Attending and sitting skills go hand in hand. If the child attends to a task, the sitting behavior improves. When starting out working with the child, it is most important to build a positive rapport with the child and make the interaction fun and least stressful. It may be needed to just sit and play with the child and not introduce any new skills at all for quite some time for developing the sitting and attending behaviors.


3.   Developing eye contact: Poor eye contact is one of the core symptoms of autism. Improving eye contact is not just important for learning process but is also a very basic social and communication skill. While working with the child make an effort to get an eye contact with him.

·                Sit at the eye level of the child. Even while talking to the child or giving instructions bend down at the child’s eye level and then talk. 

·                 If the child is looking away, move in his line of vision rather than moving his face towards you. 

·                 Always appreciate his efforts to make an eye contact. When he looks at you, smile and say ‘good looking at mumma’. 

·                 You can use motivating things to encourage eye contact. E.g hold a favourite toy right in front of your face to encourage him to look at you or cut a hole in paper and make a game of looking through it in turns. With Tuhina I use songs and rhymes to encourage eye contact. She looks very intently at me while I am singing and I smile and appreciate her looking. 

4.  Following basic instructions: if the child’s receptive language is much delayed, following teaching instructions may be difficult. Before starting with table top learning, it is important to develop understanding of a few basic instructions which could help the child in responding to you. Instructions like ‘touch’, ‘give’, ‘pick’, ‘point’  tells the child a way to respond.

·                Make instructions very short and clear. Instead of saying ‘give the car you are holding to me’, just say ‘give car’ and hold out one hand. 

·                 After giving instructions wait for a few seconds and if the child does not respond, follow through the instruction by guiding him physically to give the car in your hand.

5.   Turn taking and waiting: turn taking and waiting is also a learned skill for children with autism. These concepts can be taught using very simple turn taking games and activities like banging on a drum with a stick one by one.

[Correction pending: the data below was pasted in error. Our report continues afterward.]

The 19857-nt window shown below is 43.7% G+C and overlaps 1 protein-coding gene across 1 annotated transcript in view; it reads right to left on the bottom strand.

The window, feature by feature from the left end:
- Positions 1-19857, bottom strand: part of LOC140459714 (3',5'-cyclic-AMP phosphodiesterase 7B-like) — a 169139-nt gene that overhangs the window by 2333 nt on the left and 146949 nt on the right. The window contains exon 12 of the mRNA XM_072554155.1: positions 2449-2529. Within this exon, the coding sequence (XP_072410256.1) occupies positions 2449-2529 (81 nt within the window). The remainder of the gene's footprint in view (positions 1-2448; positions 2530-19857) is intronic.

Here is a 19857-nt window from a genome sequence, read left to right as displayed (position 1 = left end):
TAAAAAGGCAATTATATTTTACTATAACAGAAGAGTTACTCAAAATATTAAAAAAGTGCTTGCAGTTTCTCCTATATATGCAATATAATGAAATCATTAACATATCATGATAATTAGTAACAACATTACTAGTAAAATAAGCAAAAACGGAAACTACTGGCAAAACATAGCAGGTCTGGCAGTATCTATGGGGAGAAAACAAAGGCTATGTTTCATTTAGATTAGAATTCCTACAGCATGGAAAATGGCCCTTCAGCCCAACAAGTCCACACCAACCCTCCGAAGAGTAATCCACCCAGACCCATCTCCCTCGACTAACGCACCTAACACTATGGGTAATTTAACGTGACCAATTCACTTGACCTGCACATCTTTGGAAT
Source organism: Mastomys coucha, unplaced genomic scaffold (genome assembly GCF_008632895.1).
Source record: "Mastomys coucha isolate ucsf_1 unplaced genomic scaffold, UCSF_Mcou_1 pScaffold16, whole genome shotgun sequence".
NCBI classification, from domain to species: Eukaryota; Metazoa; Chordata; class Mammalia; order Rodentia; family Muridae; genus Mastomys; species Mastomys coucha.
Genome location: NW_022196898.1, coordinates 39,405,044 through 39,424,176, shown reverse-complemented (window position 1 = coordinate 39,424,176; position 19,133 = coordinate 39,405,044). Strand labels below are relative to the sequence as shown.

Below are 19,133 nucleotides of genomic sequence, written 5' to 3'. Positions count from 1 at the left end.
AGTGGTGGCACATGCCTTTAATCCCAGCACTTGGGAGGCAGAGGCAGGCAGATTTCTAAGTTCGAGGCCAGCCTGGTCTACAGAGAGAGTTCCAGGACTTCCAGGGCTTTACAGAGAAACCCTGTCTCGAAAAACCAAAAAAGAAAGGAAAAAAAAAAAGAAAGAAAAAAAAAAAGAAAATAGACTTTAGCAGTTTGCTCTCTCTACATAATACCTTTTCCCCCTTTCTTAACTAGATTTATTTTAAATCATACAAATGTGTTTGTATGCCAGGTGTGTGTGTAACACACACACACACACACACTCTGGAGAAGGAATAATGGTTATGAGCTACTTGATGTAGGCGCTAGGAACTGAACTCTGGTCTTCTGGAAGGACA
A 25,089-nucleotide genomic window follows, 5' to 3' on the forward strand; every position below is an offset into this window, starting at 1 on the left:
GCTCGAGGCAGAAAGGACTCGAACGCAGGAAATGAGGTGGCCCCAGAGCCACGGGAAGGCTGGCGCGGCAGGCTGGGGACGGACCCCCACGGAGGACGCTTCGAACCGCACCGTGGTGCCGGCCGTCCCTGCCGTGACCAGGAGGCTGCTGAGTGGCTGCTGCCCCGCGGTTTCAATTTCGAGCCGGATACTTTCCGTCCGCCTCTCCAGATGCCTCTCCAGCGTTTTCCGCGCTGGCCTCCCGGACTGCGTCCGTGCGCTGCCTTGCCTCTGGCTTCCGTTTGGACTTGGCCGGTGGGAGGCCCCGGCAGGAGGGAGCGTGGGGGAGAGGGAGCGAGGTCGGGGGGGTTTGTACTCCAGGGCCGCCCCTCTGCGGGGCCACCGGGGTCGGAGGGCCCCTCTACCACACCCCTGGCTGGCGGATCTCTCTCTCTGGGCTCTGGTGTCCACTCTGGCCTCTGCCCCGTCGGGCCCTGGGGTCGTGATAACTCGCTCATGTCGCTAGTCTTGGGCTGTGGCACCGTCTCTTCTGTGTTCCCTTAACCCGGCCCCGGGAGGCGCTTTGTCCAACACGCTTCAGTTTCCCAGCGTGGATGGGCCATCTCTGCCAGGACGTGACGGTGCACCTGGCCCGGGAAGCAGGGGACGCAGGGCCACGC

·                Play very simple turn taking games 

·                 Use turn taking and wait cards 

·                 I found the use of count of 5 or 10 very effective for many situations. If Tuhina is holding onto a toy which she does not want to give up after her turn is over, I usually tell her that she has to give it back after count of 5. Then after counting till five I ask for it again and gently take it if she still holds on to it. This works wonders as it sets a prior expectation of what is going to happen and reduce tantrums. It also works great in situations for waiting and ‘hands quite’, which is also a challenging task for our kids.


Even if the child is older than pre-primary level and finds difficulty in these areas these are the skills that should be targeted first. Many of these skills can most effectively be practiced in day to day settings and interactions. There may not be easy and quick ways but there sure are ways. And who knows it may not as difficult as first anticipated. Never underestimate the capability of your child to surprise you.


2. Development of pre-academic skills: matching, sorting, grouping, classification, pattern making, sequencing, labeling and other skills

Pre-academic skills are part of cognitive development. Young children who develop these skills have better chances of succeeding later on at school, and carry the skills with them as they grow older.

Pre-academic skills include:

·      being interested in books

·      enjoying being read to

·      understanding that letters and numbers are symbols that mean something

·      being able to retell basic parts of a story

·      recognizing certain logos (e.g. McDonald’s golden arches)

·      being able to engage in simple and complex phoneme awareness exercises

·      identifying letters of the alphabet

·      matching forms and letters

·      demonstrating an understanding of one to one correspondence 

·      scribbling

·      imitating vertical and horizontal strokes

·      completing simple and complex sequences.

Of the five primary strands of mathematical discipline, sorting falls under algebra which encompasses the understanding of patterns and relationships.

So, a child who has developed strong  sorting skills will find it easier to:

·     Make matches

·     Identify sets

·     Classify items by single attributes

·     Classify items by multiple attributes

·     Recognize and create patterns

·     Understand patterns, relations, and functions

·     Compare sets for differences and similarities

·     Recognize relationships between sets

·     Understand how rules apply to sets

Meanwhile, a child who has not developed robust sorting skills may not only have difficulty later in math but also in:

·     Understanding how to connect new pieces of knowledge with what is already known